With banks facing stiff competition for customers, Jersey City, N.J.-based The Provident Bank realized it needed to improve customer service by updating its antiquated contact center technology and installing a system to route customers' incoming calls more efficiently. Provident's ($6.3 billion in total assets) existing on-site automatic call distributor (ACD) hardware, which it declines to name, simply routed calls to the first available agent instead of prioritizing the call based on the value of the customers' accounts to the bank or routing them to the agent most qualified to deal with the issue, explains Marcia Blunt, a vice president with the bank.
Further, the system also could not keep pace with the bank's growth, Blunt adds. "I had reached capacity, so I had to do something," she recalls. "I could not add another [agent] seat."
New Technology on the Horizon
The search for new technology began in fall 2003, Blunt relates. Provident issued an RFP to five vendors detailing the bank's host system -- the Horizon OS/400-based core processing system from Fidelity Information Services (Jacksonville, Fla.)and what it expected to achieve with new technology. Following demonstrations by the vendors of their products, Provident chose Echopass Call Center On-Demand technology from Pleasanton, Calif.-based Echopass. Blunt declines to name the other vendors.
According to Blunt, Echopass offered a more appealing deal in terms of implementation time and pricing. The vendor committed to getting the system up and running within six months, which included the complex task of writing an interface for Provident's system, she continues. Other vendors said it would take up to 12 months, Blunt notes, adding that the Echopass solution cost about 30 percent less than the other products.
So, in spring 2004, the bank signed a deal with Echopass, deciding to go the application service provider (ASP) route. "We had to decide whether to make a capital purchase or do an ASP setup," Blunt says. "We decided not to do a capital purchase, mostly because then we would need to have the expertise in-house." An ASP approach also meant that Provident did not have to buy new hardware to support the solution.
Echopass handled most of the setup details in summer 2004, and the system went live in September of that year. Provident's end of the implementation consisted mostly of reconfiguring its T1 lines so that the bank could connect with Echopass. Echopass worked with the bank to analyze the most common questions customers have, which became the basis for agents' new home screens.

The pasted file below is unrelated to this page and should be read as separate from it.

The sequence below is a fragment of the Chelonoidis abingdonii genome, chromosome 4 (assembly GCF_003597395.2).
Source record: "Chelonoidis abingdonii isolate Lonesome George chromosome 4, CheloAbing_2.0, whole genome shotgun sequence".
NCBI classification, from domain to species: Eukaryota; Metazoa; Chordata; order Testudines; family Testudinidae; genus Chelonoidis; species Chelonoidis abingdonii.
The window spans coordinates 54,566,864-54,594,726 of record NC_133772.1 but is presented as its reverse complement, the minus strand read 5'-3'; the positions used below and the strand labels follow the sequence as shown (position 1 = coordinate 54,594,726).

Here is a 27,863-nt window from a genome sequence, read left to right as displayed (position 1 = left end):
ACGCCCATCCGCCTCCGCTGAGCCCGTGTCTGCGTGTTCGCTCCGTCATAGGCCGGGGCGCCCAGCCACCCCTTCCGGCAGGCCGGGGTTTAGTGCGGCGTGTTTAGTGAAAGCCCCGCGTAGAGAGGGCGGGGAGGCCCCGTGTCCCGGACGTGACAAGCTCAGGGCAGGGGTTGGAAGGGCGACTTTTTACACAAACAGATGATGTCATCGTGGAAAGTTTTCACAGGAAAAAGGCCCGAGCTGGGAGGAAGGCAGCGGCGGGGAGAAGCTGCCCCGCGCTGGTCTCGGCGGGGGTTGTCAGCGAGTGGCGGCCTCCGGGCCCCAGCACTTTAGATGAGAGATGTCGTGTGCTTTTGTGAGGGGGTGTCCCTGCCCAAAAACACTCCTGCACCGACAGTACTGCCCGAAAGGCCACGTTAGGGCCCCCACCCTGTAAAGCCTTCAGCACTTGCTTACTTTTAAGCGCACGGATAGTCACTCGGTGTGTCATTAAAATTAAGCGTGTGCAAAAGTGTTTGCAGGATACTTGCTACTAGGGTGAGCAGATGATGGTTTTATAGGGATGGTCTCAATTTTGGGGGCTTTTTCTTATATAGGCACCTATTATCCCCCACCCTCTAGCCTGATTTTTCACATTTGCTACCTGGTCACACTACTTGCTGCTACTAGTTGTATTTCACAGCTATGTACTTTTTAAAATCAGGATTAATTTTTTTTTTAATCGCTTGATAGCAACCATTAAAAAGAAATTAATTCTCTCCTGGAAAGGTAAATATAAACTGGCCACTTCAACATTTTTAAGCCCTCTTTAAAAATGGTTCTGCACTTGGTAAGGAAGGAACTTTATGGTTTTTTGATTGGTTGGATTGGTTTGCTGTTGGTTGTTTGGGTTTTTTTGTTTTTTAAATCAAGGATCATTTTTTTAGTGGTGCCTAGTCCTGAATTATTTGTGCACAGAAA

Now, when a call gets routed to an agent, information about that customer automatically appears on the agent's screen. That information is aimed at answering many of the most frequently asked questions, such as a customer's balance. Having that screen automatically appear means agents have to spend less time asking customers for information and performing data entry, Blunt stresses. And they do not need what Blunt calls "wrap time" to get ready for the next call, she adds.
This boost in efficiency has improved service and reduced costs, Blunt asserts. Now, "Fewer agents are needed to handle the volume of calls, freeing agents to pursue outbound calling," she says. "Through attrition, we have reduced our [contact center] staff by approximately 10 percent." Provident also has reduced call duration by 40 percent and cut customer wait times in half, now answering 80 percent of all inbound calls within 20 seconds, Blunt notes.
Provident plans to expand its relationship with Echopass to increase its e-banking system's automation. Currently, a Provident Bank customer can e-mail questions to the bank and receive a response in 24 hours. Using Echopass technology, customers could either chat online with contact center agents in real time or have their e-mails automatically routed to specialists trained in responding to particular problems. --Judy Ward